Fixed Position Routing

Under this heading I collect all those horizontal-routcr-tablc operations you can do with the slot mortiser. There's a bunch of them: tenoning, slotting ar.d grooving, rabbeting, muting moldings, raising panels.

In each of these operations, the work is fed into or over the bit. So to set up the slot mortiser fur them, you set the Iat-eral-travel stops against the chassis sides, locking the router in

Horizontal Tenoning

one position. Then you've got a horizontal router table.

To cut a groove with a straight bit, you adjust the bit extension and the vertical position.Tbrn on the muter, and feed the work across the bit. If you are doing an end-grain cut, xs in tenoning, use a push-block sled to feed and back up the workpiece

Before you embrace these operations, you should weigh the impact of them on the bench under which the mortiser is mounted. In all the mortising operations, the bit is above the tabletop. It never cuts the tabletop. But for nearly all the fixed-position operations, the bit is partially buried in the tabletop.

So the question is: Do I want a bit cutout in the tabletop?

If you do tenoning only, then the injury to the tabletop is fairly m<xlest,a '/^Inch-wide. 1- to 1 '/^-inch-long slot. If you raise panels or rout moldings, the tabletop will develop a significant crevice that's an inch or more wide and even longer. I think this is a downside.

These operations arc possible. You decide whether they arc advisable.

To rout a groove with the slot mortiser, lock router in position, then feed the workpiece past it. Your position behind the router makes the feed action different than with a regular router table.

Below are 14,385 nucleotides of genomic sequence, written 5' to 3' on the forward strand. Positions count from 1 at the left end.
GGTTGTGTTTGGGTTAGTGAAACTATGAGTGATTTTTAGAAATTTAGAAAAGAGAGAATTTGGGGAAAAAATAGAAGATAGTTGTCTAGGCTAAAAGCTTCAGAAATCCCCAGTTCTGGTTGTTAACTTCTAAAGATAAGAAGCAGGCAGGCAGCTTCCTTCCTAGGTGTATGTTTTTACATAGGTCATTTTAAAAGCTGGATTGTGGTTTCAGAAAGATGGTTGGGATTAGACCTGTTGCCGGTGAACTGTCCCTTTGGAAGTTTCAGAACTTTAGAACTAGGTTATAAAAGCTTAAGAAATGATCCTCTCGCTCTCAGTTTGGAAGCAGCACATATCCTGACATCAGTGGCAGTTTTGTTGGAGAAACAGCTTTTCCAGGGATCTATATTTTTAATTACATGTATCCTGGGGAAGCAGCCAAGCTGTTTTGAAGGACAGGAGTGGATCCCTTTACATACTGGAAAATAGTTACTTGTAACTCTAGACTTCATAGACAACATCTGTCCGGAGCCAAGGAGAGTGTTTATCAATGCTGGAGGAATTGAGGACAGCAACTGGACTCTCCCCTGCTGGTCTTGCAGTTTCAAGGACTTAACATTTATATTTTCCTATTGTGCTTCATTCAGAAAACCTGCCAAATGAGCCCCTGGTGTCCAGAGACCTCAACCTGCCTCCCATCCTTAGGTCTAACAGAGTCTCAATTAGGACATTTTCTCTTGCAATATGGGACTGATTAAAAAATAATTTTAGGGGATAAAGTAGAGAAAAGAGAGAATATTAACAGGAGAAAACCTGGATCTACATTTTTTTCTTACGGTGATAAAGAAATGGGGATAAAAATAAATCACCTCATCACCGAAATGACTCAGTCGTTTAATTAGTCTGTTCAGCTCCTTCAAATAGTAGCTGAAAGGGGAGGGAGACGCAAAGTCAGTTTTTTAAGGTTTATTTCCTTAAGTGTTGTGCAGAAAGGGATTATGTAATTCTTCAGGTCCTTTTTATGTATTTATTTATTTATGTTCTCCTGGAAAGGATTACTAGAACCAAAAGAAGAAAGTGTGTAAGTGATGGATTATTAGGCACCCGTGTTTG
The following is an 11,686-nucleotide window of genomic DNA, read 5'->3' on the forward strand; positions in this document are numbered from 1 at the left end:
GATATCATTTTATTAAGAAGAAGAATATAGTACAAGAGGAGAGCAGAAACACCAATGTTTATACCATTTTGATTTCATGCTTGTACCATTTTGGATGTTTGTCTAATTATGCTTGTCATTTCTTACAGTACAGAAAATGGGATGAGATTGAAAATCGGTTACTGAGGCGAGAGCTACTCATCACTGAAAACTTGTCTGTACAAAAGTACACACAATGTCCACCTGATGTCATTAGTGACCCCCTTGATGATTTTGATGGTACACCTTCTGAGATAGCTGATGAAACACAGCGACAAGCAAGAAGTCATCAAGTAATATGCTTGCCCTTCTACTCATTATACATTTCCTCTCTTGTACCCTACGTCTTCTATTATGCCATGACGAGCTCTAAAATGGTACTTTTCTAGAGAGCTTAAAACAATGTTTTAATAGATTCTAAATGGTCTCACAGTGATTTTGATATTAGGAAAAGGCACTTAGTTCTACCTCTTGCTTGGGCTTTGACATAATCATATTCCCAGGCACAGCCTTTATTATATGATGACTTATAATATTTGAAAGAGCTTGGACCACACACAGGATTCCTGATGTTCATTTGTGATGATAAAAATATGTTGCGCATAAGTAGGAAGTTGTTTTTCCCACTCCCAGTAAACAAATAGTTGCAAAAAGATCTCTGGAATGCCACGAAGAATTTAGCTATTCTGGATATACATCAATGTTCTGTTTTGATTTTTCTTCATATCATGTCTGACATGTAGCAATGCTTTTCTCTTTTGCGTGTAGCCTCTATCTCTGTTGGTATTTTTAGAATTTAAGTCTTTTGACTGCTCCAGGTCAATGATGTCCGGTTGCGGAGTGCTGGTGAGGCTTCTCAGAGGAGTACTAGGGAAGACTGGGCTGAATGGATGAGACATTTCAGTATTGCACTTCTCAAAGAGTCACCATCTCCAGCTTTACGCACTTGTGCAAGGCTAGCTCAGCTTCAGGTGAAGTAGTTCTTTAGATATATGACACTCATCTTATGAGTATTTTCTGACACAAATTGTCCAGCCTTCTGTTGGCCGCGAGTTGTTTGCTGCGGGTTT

tenon. That not only saves expensive cabinet wood, but also makes the sizing of pieces more straightforward and makes the woodworker less prone to dumb mistakes. And, once in a while, the savings in wood makes the difference between almost enough and barely enough. These are the occasions when you can gaze at your slot mortiser and smile.

1. Rip a length of rough stock to the rough width of the tenon.

2. Resaw to just over the desired thickness.

3. Surface to the desired thickness.

4. Joint one edge.

5. Rip to accurate width.

6. Round-over the edges on the router table.

One advantage of loose-tenon joints is that parts no longer need to be sized to include an integral

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Woodworking Tools and Installation Tips

Woodworking Tools and Installation Tips

There are a lot of things that either needs to be repaired, or put together when youre a homeowner. If youre a new homeowner, and have just gotten out of apartment style living, you might want to take this list with you to the hardware store. From remolding jobs to putting together furniture you can use these 5 power tools to get your stuff together. Dont forget too that youll need a few extra tools for other jobs around the house.

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